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Traditional Law

This page contains links to information and resources concerning tribal custom and tradition, traditional law, traditional methods of dispute resolution, and other related issues.

Resources Available for Purchase

NAVAJO COURTS AND NAVAJO COMMON LAW: A Tradition of Tribal Self-Governance, by Raymond D. Austin (Navajo) - The Navajo Nation court system is the largest tribal legal system in the world. In his new book, Justice Raymond D. Austin considers the history and implications of how the Navajo Nation courts apply foundational Navajo doctrines to modern legal issues. In addition to detailed case studies, Justice Austin provides a broad view of tribal law, outlining how other indigenous peoples can draw on traditional precepts to control their own futures. Raymond D. Austin is the Indigenous Peoples Law and Policy Program's Distinguished Jurist in Residence at the James E. Rogers College of Law at the University of Arizona. A member of the Arizona and Utah state bars and the Navajo Nation Bar Association, he served on the Navajo Nation Supreme Court from 1985 to 2001. Justice Austin is Diné from the Navajo Nation.

Online Resources Available for Free

Justice In a Circle: How a Peacemaking Court Works, by Brady Johnson, discusses tribal peacemaking courts and the peacemaking court operated by the Pechanga Band of Luiseño Indians. (2016)

Rethinking Customary Law in Tribal Court Jurisprudence, by Matthew L.M. Fletcher, attempts to provide an adequate theory as to how tribal judges should find and apply customary law on a normative level. (2006).

An Evaluation/Assessment of Navajo Peacemaking, by Eric Kenneth Gross, finds that Peacemaking is a type of "restorative justice", since its objective is conflict resolution through the healing of relations between individuals in conflict. Like many other justice programs identified as "restorative" in objective and process, Navajo Peacemaking occurs outside of the halls of formal justice. It eschews the characteristic elements of adversarial justice and does not admit lawyers, judges or legal support services. (1999)

The Navajo Nation v. Ethelyn Begay, a/k/a Ethelyn Peterson. Navajo District court decision which upholds the authority of the court to dismiss a criminal complaint based upon a showing that the defendant had complied with a peacemaking agreement.

Indigenous Justice Systems and Tribal Justice, by Ada Pecos Melton, writes that Indigenous justice systems are based on a holistic philosophy, and that law is a way of life, and justice is a part of the life process.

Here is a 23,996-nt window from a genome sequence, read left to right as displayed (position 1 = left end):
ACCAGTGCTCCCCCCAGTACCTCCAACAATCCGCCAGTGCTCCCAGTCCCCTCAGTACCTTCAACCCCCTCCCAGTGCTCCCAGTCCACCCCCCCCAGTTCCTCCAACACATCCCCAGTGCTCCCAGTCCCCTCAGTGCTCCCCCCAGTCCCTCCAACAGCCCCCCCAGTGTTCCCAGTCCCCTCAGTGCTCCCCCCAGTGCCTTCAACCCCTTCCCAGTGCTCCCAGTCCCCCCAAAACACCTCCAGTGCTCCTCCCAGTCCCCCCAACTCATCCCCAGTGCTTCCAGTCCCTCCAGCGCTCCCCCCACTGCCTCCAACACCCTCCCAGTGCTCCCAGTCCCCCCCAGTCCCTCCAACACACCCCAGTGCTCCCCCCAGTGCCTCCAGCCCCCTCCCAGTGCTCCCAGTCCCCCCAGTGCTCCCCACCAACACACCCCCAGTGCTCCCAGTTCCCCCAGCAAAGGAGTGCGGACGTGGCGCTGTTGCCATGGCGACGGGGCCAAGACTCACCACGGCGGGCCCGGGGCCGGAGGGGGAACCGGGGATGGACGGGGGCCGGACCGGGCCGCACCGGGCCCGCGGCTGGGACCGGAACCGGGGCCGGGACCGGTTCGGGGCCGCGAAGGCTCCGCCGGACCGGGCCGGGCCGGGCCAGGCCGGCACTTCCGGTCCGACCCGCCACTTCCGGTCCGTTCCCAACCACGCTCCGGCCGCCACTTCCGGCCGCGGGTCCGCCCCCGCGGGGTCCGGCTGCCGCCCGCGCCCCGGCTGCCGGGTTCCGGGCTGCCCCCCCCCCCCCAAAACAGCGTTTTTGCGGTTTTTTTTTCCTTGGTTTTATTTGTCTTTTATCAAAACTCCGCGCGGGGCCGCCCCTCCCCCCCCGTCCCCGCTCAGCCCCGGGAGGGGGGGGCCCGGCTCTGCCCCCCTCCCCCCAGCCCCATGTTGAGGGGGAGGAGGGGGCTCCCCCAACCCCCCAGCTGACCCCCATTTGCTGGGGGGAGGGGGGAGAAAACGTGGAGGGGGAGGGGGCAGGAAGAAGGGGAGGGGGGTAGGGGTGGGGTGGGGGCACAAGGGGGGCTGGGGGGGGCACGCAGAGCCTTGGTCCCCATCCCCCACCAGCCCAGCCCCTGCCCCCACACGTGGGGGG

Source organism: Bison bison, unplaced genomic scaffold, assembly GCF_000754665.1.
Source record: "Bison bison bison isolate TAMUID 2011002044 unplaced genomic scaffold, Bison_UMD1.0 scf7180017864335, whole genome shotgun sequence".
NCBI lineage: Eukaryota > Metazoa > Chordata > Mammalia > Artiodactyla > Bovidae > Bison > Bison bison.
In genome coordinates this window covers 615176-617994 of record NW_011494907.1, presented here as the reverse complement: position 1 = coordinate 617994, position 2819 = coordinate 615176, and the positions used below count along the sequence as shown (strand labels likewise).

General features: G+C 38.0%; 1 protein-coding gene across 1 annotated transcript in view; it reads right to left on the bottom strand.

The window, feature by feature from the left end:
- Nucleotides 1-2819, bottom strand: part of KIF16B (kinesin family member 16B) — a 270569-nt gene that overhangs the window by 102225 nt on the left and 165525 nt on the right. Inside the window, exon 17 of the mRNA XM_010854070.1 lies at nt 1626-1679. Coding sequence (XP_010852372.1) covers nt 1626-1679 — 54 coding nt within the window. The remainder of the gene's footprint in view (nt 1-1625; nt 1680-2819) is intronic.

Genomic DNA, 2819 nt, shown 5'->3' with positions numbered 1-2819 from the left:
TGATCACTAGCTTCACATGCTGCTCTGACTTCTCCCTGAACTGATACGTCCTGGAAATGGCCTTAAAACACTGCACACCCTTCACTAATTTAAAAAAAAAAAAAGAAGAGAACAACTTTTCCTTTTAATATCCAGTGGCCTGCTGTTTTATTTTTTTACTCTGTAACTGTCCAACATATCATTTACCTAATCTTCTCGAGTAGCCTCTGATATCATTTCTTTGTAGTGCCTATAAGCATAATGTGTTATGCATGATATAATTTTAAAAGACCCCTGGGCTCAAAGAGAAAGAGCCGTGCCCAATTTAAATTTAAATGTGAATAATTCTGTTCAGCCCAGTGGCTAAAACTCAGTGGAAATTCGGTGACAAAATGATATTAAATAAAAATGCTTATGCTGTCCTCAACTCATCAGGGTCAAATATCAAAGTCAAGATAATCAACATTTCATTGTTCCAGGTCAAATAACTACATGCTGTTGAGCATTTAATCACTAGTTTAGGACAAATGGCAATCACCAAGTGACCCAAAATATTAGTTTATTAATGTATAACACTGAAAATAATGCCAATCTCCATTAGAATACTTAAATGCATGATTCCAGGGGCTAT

The Reemergence of Tribal Society and Traditional Justice Systems, by Carey Vicenti, writes that in their efforts to establish tribal culture, Indian tribes are relying on the restoration of traditional forms of adjudication. (1995)

Indian Tradition and Custom in Adjudication under Rules of Evidence, by James Zion, addresses how tribal courts receive evidence of Indian tradition and custom under rules of evidence, discusses the definition and nature of tradition and custom in court settings, and their recognition as a legitimate form of law.

The Dynamics of Navajo Peacemaking, by James Zion, explains the traditional Navajo justice process using social psychology and Navajo discourse.

Programs and Organizations

The Tribal Law and Policy Institute’s Tribal Healing to Wellness Training and Technical Assistance project includes onsite and offsite technical assistance, regional and national trainings, a Publication Series, and a webinar series.

Real Justice is a not-for-profit program dedicated to fostering the spread of "conferencing," a process that can revolutionize the response to wrongdoing in criminal justice systems, schools, workplaces and communities. Conferencing is part of a worldwide "restorative justice" movement which seeks to shift the focus of criminal justice systems away from just dealing with offenders and toward addressing the needs of crime victims and communities (and it incorporates traditional Native American restorative justice concepts). Real Justice conferencing brings together offenders, victims and their respective families and friends to provide a victim-sensitive forum for people who have been affected by an incident to express their feelings and have a say in how to address the wrongdoing and repair the harm.

The Center for Court Innovation is a unique public-private partnership that promotes new thinking about how courts can solve difficult problems like addiction, quality-of-life crime, domestic violence, and child neglect. The winner of an Innovations in American Government Award from the Ford Foundation and Harvard University, the Center combines action and reflection to spark problem-solving innovation both locally and nationally.

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